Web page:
The Irish language has been given official status in Europe, taking its place as the 23rd language of the European Union. The move yesterday received curiously little attention in the Republic of Ireland, given that the language has at times been regarded as a semi-mystical part of the national identity.
This may, however, have been due to the fact that, both in Ireland and throughout Europe, the move had little or no opposition, so that no controversy arose over the enhanced status of the language.
It is very much in line with the EU philosophy of encouraging linguistic diversity which, in addition to the adoption of major languages, has led to the granting of semi-official status to tongues such as Basque, Catalan and Galician. Irish, also referred to as Gaelic, will not, however, be on a par with languages such as English, French and German. Europe's institutions will not, for example, be required to translate all legislation into Irish.
The move will mean the creation of 29 new posts in translation, revision and publication. These posts and the hiring of interpreters, will cost around €3.5m a year.
Irish has so far been accorded the status of a treaty language, which means it has been regarded as an authentic text for treaties. As from 1 January, however, all key EU legislation will be translated into Irish, with provisions put in place so that Irish can be spoken at council meetings.
The possibility of further extending the use of Irish will be formally reviewed in several years time.
The language is widely spoken in the Irish Republic, partly because it retains its traditional status as a compulsory part of the school curriculum. While the Irish have a strong streak of internationalism, the language, though it has had its ups and downs, is a familiar part of life. This does not suit all school pupils, however, since Irish is a difficult language to learn.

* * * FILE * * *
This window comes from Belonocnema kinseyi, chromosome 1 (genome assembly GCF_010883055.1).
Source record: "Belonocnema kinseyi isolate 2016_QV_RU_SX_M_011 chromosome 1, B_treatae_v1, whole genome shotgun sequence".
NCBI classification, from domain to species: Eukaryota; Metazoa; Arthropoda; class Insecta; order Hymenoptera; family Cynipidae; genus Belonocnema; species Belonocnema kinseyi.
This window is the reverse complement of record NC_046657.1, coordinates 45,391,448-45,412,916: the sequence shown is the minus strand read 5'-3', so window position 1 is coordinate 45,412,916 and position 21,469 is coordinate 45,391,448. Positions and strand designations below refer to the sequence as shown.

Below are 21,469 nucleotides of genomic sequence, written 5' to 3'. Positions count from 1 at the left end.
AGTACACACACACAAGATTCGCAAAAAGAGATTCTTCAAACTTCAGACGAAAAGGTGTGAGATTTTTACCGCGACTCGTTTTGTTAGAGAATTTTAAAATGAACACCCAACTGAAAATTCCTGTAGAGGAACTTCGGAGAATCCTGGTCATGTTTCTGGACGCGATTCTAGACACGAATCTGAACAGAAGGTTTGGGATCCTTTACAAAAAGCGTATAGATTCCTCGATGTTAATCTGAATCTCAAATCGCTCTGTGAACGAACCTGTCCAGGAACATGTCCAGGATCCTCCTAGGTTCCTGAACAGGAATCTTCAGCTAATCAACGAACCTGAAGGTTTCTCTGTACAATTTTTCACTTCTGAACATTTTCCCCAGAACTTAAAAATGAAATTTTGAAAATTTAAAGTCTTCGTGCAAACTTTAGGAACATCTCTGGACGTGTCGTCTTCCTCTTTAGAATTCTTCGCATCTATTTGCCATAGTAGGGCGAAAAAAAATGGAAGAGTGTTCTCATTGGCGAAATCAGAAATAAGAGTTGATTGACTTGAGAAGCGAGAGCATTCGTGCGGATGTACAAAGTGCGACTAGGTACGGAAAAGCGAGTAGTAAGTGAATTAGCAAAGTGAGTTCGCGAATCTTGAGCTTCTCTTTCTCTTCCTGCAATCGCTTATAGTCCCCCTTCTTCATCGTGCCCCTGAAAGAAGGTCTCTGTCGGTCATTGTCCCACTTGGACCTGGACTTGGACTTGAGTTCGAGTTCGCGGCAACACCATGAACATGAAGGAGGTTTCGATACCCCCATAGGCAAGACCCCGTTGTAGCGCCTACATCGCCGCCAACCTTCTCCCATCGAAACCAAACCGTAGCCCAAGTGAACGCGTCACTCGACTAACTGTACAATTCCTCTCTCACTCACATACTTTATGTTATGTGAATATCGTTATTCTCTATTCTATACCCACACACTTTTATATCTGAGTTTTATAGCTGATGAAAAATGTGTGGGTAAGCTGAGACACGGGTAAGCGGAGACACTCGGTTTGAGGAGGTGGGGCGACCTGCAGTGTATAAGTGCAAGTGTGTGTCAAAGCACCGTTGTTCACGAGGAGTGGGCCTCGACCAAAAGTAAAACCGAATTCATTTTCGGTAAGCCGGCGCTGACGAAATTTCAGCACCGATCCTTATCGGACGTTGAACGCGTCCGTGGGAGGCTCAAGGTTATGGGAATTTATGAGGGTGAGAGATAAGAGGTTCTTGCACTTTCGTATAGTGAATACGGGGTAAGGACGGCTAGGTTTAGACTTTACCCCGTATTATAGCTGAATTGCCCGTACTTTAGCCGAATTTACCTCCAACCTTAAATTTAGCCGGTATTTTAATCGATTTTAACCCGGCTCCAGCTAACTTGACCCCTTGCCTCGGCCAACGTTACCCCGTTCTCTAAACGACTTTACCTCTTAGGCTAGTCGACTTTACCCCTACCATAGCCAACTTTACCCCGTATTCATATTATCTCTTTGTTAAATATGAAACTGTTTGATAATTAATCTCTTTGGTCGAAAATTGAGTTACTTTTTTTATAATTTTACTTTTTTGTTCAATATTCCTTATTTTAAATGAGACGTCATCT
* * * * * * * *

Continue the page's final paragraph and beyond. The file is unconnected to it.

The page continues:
A census in 2002 indicated that 40 per cent of the population can speak Irish, with more than a quarter claiming to do so on a daily basis. A small number of people, especially in the west of the country, regard it as their first language while thousands of children attend schools where they are taught in Irish.
Ironically, many more languages are to be heard in modern Ireland due to the large-scale influx in recent years of immigrants from countries such as Poland, Latvia, Lithuania and Estonia. There is a political consensus that the Irish language should be promoted, though there are differences about how much effort and money should be put into that process.
Since the south of Ireland obtained independence almost a century ago, successive governments have treated the language as emblematic of the country's identity and sought to keep it alive.
A government minister said recently: "The fact that we have almost 100,000 people throughout the country who speak Irish on a daily basis outside of school, is undoubtedly due to the constitutional, legal and practical protection afforded to Irish in a post-independence society."
Last month the government unveiled a 20-year strategy designed to promote a bilingual society "where as many people as possible use both Irish and English with equal ease". The objectives include continuing development of Irish language broadcast services and aid for parents who wish to educate their children through Irish.
The EU is also currently incorporating the Romanian and Bulgarian languages into its services. In 2004 it adopted nine new official languages, including Czech, Hungarian, Polish, Slovak and Slovene.